Las Vegas can be found in the western United States and is located in the state of Nevada. Las Vegas, Spanish for 'The Meadows', was originally discovered in 1829 by a party of explorers led by Antonio Armijo, a Mexican trader searching for a route to Los Angeles. Before the discovery of the valley the route, Las Vegas was referred to as the 'journey of death'. However, exploration for water revealed an abundance of springs in the valley that reduced the journey by several days.
Las Vegas remained virtually unknown until 1844, when explorer John C. Fremont, made an entry in his travel log detailing how his expedition camped at the springs. Nevertheless, it was another ten years before Las Vegas became a permanent settlement for Mormon missionaries from Salt Lake City. They built a fort to create a mail stop between Los Angeles and Salt Lake City, becoming the first non-Indian settlement to do so. It was also the Mormons' intention to teach farming to the Paiute Indians. However, in 1857 this was abandoned when the Paiutes raided the fort and rejected their teachings.
In 1902, U.S. Senator William Clark from Montana bought the rights to the Mormon settlement, along with water rights and 2,000 acres of land. It was his intention to develop a town and he managed to construct a railroad for steam locomotives.
The town was officially founded in 1905 and incorporated in 1911 with a population of only 800. Initially strict anti-gambling laws governed the state of Nevada but this all changed in 1931 when gambling was legalized throughout the state of Nevada. That same year divorce laws were liberalized in Nevada, making Las Vegas the place to obtain a divorce after only six weeks of residency.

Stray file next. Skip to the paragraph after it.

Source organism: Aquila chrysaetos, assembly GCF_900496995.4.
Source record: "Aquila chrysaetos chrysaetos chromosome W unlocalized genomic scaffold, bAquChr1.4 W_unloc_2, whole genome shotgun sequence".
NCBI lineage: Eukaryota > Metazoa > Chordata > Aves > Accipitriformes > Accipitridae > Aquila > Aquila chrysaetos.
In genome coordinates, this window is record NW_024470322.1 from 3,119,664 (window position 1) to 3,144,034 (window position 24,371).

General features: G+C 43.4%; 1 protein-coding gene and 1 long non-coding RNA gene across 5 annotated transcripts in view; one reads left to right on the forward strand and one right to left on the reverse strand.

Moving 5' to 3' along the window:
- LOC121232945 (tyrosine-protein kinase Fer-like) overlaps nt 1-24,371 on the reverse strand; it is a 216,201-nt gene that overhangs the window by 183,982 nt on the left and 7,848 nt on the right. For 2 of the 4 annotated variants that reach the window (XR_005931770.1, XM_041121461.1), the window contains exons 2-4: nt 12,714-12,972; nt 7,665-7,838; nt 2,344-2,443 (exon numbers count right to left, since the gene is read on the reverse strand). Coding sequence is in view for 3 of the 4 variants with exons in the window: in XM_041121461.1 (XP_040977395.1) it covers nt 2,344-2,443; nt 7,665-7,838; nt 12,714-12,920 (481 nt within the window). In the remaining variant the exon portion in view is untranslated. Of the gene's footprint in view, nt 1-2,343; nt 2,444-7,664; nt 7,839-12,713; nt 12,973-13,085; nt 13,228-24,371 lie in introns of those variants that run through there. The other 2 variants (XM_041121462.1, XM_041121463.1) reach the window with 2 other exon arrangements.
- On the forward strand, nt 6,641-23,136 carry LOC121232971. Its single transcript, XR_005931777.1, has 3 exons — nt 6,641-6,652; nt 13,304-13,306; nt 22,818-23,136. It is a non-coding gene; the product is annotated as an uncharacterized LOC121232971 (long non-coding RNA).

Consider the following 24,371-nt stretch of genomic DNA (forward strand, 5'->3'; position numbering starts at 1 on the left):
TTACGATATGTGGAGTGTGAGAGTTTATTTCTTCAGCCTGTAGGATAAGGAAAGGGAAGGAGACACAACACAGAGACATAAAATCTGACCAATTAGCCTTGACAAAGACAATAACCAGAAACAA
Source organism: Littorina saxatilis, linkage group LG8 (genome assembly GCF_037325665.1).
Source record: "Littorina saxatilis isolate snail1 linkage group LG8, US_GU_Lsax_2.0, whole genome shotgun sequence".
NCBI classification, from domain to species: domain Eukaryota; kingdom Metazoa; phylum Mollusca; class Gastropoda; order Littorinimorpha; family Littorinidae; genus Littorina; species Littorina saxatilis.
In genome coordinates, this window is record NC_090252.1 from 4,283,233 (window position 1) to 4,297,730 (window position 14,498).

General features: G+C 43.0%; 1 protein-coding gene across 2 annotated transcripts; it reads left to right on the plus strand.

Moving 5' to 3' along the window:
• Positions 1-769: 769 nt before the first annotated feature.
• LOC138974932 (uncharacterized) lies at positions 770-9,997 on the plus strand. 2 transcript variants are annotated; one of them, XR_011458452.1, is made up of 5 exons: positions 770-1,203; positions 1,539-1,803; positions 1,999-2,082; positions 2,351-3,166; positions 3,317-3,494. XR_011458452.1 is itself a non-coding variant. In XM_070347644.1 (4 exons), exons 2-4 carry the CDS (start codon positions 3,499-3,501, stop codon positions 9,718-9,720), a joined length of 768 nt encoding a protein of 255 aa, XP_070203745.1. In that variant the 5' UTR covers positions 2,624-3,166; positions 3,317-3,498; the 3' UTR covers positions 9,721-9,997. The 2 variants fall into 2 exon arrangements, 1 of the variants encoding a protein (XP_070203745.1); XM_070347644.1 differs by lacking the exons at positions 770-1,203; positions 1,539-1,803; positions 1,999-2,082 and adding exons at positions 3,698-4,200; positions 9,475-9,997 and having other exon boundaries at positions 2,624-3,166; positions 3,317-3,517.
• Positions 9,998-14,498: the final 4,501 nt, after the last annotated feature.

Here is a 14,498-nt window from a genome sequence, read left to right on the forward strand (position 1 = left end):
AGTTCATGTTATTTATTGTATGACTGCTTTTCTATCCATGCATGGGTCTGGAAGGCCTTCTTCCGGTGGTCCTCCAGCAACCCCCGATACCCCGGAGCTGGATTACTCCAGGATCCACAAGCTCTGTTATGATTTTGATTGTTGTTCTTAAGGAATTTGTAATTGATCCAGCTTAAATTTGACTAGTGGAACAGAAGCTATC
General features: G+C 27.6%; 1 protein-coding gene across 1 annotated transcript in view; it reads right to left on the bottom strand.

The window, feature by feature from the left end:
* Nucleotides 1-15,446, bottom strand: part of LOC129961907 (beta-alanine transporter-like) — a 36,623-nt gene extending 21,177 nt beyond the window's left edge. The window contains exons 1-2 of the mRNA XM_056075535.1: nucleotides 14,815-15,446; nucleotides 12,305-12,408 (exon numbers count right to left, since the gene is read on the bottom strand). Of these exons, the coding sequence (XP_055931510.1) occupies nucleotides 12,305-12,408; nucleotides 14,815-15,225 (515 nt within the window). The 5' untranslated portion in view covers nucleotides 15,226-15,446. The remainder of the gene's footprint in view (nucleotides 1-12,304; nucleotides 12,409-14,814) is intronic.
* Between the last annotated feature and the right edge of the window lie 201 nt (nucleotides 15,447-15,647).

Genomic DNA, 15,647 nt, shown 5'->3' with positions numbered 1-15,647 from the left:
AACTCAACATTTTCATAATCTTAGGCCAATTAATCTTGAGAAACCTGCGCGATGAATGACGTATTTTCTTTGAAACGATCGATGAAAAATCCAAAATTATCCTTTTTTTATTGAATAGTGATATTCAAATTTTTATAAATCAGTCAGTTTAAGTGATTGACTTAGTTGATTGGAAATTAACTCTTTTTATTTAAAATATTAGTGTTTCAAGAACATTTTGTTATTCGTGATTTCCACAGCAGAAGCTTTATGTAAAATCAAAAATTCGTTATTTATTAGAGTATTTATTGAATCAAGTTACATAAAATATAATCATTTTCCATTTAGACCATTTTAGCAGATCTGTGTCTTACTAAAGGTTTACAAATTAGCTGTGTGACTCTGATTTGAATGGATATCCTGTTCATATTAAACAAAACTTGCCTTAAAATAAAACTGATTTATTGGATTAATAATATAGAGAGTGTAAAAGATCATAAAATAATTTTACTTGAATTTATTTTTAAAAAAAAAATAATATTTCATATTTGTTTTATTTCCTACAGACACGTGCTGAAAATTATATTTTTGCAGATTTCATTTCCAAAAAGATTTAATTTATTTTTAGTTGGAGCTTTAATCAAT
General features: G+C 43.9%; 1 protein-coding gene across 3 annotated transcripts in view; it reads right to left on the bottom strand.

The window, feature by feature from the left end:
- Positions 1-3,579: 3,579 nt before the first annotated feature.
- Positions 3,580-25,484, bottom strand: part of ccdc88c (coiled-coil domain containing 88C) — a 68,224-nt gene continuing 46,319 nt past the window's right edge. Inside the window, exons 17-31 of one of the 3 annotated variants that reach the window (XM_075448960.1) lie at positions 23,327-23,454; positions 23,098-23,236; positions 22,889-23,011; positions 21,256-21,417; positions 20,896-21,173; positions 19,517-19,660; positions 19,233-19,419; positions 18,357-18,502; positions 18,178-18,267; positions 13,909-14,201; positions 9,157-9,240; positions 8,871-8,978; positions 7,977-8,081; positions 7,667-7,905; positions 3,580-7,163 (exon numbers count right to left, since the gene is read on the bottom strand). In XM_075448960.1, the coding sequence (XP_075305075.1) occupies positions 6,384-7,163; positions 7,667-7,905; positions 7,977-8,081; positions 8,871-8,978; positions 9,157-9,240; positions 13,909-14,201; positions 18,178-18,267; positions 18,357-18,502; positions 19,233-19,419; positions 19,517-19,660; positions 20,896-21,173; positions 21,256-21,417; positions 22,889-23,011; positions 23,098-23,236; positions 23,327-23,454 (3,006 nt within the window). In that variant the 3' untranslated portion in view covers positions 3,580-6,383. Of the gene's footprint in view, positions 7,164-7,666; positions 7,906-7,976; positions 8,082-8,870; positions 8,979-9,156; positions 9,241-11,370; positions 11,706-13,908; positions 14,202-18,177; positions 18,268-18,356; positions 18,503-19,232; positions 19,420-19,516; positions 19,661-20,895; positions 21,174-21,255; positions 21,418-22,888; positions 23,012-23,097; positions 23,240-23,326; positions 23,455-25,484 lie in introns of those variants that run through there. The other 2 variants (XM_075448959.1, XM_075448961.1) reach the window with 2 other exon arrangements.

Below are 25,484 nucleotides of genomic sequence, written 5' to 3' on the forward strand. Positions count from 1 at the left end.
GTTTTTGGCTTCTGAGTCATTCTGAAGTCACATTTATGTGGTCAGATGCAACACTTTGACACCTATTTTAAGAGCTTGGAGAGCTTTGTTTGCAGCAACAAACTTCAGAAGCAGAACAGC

It was after World War II that Las Vegas began to develop its reputation of 'Sin City'. Hotels and casinos were developed and entertainment and tourism became the valley's largest employer. Accordingly, by the 1960s wealthy businessmen were being attracted to the city. Billionaire Kirk Kerkorian was a major player in developing the modern city; he bought the Flamingo and in 1968 opened the biggest hotel in the world, the International Hotel.
Now, a hundred years after its conception, Las Vegas is the largest city of the 20th Century with a population exceeding two million. Wonderful resorts are still being created, all bigger and more luxurious than ever. Finally, Las Vegas remains the strongest contender for the world's major international tourist attraction.
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